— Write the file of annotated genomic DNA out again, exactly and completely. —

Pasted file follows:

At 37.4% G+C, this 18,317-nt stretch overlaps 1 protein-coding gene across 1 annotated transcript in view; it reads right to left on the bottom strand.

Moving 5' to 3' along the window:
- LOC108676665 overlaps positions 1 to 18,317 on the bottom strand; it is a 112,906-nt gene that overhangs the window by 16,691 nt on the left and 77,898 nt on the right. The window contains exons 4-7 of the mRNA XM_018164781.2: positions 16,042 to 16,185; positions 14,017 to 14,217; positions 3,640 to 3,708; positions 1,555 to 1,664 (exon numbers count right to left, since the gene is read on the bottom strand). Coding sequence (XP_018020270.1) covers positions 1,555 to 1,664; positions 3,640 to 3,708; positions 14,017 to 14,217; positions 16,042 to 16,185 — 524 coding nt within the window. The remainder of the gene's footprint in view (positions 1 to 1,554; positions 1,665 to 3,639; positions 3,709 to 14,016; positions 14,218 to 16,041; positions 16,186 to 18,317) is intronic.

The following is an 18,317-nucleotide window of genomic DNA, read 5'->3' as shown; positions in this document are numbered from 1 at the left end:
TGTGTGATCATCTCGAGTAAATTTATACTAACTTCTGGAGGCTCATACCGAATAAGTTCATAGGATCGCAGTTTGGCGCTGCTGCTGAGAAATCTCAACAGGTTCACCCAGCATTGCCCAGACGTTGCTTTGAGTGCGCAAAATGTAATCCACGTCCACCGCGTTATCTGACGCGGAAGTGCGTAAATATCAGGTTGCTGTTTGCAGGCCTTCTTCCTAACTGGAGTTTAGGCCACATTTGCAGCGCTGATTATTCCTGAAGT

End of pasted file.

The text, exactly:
At 37.4% G+C, this 18,317-nt stretch overlaps 1 protein-coding gene across 1 annotated transcript in view; it reads right to left on the bottom strand.

Moving 5' to 3' along the window:
- LOC108676665 overlaps positions 1 to 18,317 on the bottom strand; it is a 112,906-nt gene that overhangs the window by 16,691 nt on the left and 77,898 nt on the right. The window contains exons 4-7 of the mRNA XM_018164781.2: positions 16,042 to 16,185; positions 14,017 to 14,217; positions 3,640 to 3,708; positions 1,555 to 1,664 (exon numbers count right to left, since the gene is read on the bottom strand). Coding sequence (XP_018020270.1) covers positions 1,555 to 1,664; positions 3,640 to 3,708; positions 14,017 to 14,217; positions 16,042 to 16,185 — 524 coding nt within the window. The remainder of the gene's footprint in view (positions 1 to 1,554; positions 1,665 to 3,639; positions 3,709 to 14,016; positions 14,218 to 16,041; positions 16,186 to 18,317) is intronic.

The following is an 18,317-nucleotide window of genomic DNA, read 5'->3' as shown; positions in this document are numbered from 1 at the left end:
TGTGTGATCATCTCGAGTAAATTTATACTAACTTCTGGAGGCTCATACCGAATAAGTTCATAGGATCGCAGTTTGGCGCTGCTGCTGAGAAATCTCAACAGGTTCACCCAGCATTGCCCAGACGTTGCTTTGAGTGCGCAAAATGTAATCCACGTCCACCGCGTTATCTGACGCGGAAGTGCGTAAATATCAGGTTGCTGTTTGCAGGCCTTCTTCCTAACTGGAGTTTAGGCCACATTTGCAGCGCTGATTATTCCTGAAGT